Just when my eyes are about to glaze over at the thought of another holiday production of Charles Dickens' ghostly story of redemption, along comes The Shakespeare Theatre of New Jersey's splendid production of A Christmas Carol.
With no music other than Christmas carols, no special effects but fog and a giant puppet, and no words other than those penned by Dickens himself, Director Bonnie J. Monte has taken Neil Bartlett's adaptation of the old chestnut and run with it. It helps that she's pulled out some of STNJ's biggest guns, with eight actors (mostly veterans and a couple of newbies) playing 50 roles seamlessly and adroitly, while providing sound effects that evoke ticking clocks, scratching quill pens, clinking coins and even a light going on and off!
Adam Miecielica's spare but evocative set—some sliding panels, movable doors and jambs, and a huge clock overhead—make for easy scene changes (helped by a raft of roll-on props) and remind us of the passage of time, an idea central to the story. The action covers Christmases Past, Present and Future, all in a single night. Michael Giannitti's m lighting, Hugh Hanson's handsome costumes and Rich Dionne's ever-present, ghostly sound design really transport the audience to Industrial Revolution London, complete with fog, ice and snow.
As the central character, Ebenezer Scrooge, Philip Goodwin (right) is nastiness personified but never caricatured. He doesn't say, "Bah, humbug!" very much, but the "Bah" he spits out repetitively has the sharpness of a bullet. In contrast to his nephew Fred's conviviality, Scrooge's mean-spiritedness is all the more apparent, but his transformation as the specters appear is believable because he has given us a glimpse of how lonely this old man really is.
The other eight actors take on a myriad of roles. The versatile Ames Adamson seems to be everywhere, from a portly Christmas Present to a Turkey! John Ahlin's Mr. Fezziwig is hilariously expansive (in both girth and spirit. Clark Carmichael (left, with Susan Maris) exudes Fred’s effusive holiday cheer and lets us see the young Scrooge that used to be so attractive. Gregory Jackson reprises his role as a heart-breaking Bob Cratchit (he played it in the 2007 production), and Erin Partin (right), another performer in that version, is enchanting as Christmas Past, swathed head to toe in white chiffon and wielding what appears to be a star to summon up sad scenes from Scrooge's youth. Susan Maris shines as Scrooge's fiancée Bell, making his neglect of her all the more poignant. As Mrs. Fezziwig and Mrs. Cratchit, Tina Stafford brings a warmth to the chilly winter environment. Cameron Berner, Erica Knight and Blake Pfeil adeptly play a variety of minor roles. The latter is especially delightful giving voice to a light bulb being turned on and off!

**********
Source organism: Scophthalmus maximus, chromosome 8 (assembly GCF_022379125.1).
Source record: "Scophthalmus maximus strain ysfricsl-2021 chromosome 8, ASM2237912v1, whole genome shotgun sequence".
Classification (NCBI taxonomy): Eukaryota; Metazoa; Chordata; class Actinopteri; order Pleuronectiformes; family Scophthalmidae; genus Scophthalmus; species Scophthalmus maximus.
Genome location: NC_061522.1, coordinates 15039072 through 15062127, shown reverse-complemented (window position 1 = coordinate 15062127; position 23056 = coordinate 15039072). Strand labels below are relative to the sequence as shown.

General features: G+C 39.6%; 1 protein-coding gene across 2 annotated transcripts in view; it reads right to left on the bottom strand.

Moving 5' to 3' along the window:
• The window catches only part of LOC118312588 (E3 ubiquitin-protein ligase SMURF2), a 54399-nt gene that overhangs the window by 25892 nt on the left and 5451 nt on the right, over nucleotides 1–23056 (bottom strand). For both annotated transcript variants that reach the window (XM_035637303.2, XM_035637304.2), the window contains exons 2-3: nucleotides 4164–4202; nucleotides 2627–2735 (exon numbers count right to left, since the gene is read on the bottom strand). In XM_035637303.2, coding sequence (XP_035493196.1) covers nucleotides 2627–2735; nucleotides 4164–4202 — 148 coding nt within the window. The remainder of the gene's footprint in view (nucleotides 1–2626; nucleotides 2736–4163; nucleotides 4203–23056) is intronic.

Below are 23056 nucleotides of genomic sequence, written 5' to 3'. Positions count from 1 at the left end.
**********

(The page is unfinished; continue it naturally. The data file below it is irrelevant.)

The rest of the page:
For theatergoers who associate Christmas with Rudolph the Red-nosed Reindeer, Martha Stewart and shopping, it may come as a bit of a surprise to be reminded that A Christmas Carol is actually a ghost story, and a scary one at that. Yet despite its scarier aspects—most notably the appearance of ghostly spirits and the projected death of Tiny Tim—A Christmas Carol is great family entertainment (although perhaps not for the little ones). And don't forget, the story is a cautionary tale of what industrialization can do to those who are less well off, a frequent theme in Dickens' work.
At a time when the poverty rate is rising in the United States and more people find themselves out of work and lacking access to health care, A Christmas Carol speaks to modern audiences. And although the story seems to have little to do with the original Christmas, its twin themes of redemption and hope are most appropriate to the holiday season—whatever your religious persuasion.
Performances are Tuesdays, Wednesdays and Sundays at 7:30 PM and Thursdays through Saturdays at 8 PM; Saturdays and Sundays at 2 PM, select Thursdays and Fridays at 2 PM. There are no performances on December 24 and 25. The Shakespeare Theatre of New Jersey’s Main Stage is located at 36 Madison Avenue (Route 124) on the Drew University campus in Madison. Parking is free. Wheelchair seating and transfer seating is available. Braille and large print programs and infrared listening devices are available free of charge. Some performances are audio described, captioned and sign-language interpreted. Contact the theater for more information. Call the box office at 973.408.5600 or visit online at www.ShakespeareNJ.org
Photos: ©Gerry Goodstein